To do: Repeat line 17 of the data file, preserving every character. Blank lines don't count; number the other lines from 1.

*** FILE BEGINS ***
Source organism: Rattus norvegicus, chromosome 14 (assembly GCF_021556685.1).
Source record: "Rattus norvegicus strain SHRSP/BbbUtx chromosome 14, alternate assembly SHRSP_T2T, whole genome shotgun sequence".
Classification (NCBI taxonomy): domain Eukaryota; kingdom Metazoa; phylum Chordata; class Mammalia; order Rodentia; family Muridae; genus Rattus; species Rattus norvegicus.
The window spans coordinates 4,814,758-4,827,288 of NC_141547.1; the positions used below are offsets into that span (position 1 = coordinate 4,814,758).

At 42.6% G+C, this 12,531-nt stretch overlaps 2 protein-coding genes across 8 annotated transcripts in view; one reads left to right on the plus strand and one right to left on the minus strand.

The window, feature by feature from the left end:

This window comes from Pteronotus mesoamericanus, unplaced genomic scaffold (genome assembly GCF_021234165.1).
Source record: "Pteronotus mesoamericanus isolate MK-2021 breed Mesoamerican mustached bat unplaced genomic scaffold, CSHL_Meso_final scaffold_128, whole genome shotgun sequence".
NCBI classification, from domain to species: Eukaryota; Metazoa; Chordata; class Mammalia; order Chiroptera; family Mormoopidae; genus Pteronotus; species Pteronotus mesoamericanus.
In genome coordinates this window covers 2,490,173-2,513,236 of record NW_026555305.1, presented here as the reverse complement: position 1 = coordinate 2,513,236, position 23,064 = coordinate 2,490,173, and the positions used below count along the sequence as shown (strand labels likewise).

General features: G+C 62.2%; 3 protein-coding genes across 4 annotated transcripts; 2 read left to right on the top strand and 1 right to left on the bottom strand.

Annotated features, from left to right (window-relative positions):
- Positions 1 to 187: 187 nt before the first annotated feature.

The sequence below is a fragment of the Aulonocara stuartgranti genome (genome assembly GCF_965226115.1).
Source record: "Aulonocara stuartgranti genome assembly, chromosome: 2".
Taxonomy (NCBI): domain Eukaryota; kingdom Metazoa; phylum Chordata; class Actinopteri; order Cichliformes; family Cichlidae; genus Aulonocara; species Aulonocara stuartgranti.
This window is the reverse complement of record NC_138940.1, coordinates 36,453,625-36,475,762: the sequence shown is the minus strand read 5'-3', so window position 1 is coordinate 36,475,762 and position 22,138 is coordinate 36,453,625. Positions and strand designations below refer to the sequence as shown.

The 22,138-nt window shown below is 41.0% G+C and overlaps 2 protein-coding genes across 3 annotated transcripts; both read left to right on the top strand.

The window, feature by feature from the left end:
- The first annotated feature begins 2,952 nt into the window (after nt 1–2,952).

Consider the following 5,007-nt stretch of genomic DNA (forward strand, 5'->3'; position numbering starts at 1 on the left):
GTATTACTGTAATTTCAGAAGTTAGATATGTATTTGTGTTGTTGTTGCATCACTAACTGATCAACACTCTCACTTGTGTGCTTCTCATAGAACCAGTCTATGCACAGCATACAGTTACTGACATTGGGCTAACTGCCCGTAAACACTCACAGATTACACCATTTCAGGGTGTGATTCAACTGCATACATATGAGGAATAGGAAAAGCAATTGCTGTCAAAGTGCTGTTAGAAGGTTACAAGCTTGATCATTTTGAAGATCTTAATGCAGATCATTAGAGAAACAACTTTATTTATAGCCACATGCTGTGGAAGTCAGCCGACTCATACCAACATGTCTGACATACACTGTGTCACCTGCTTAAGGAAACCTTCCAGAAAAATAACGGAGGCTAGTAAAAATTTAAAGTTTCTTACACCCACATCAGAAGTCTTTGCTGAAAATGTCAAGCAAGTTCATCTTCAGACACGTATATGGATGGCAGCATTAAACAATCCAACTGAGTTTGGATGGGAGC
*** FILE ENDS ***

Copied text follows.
This window is the reverse complement of record NC_138940.1, coordinates 36,453,625-36,475,762: the sequence shown is the minus strand read 5'-3', so window position 1 is coordinate 36,475,762 and position 22,138 is coordinate 36,453,625. Positions and strand designations below refer to the sequence as shown.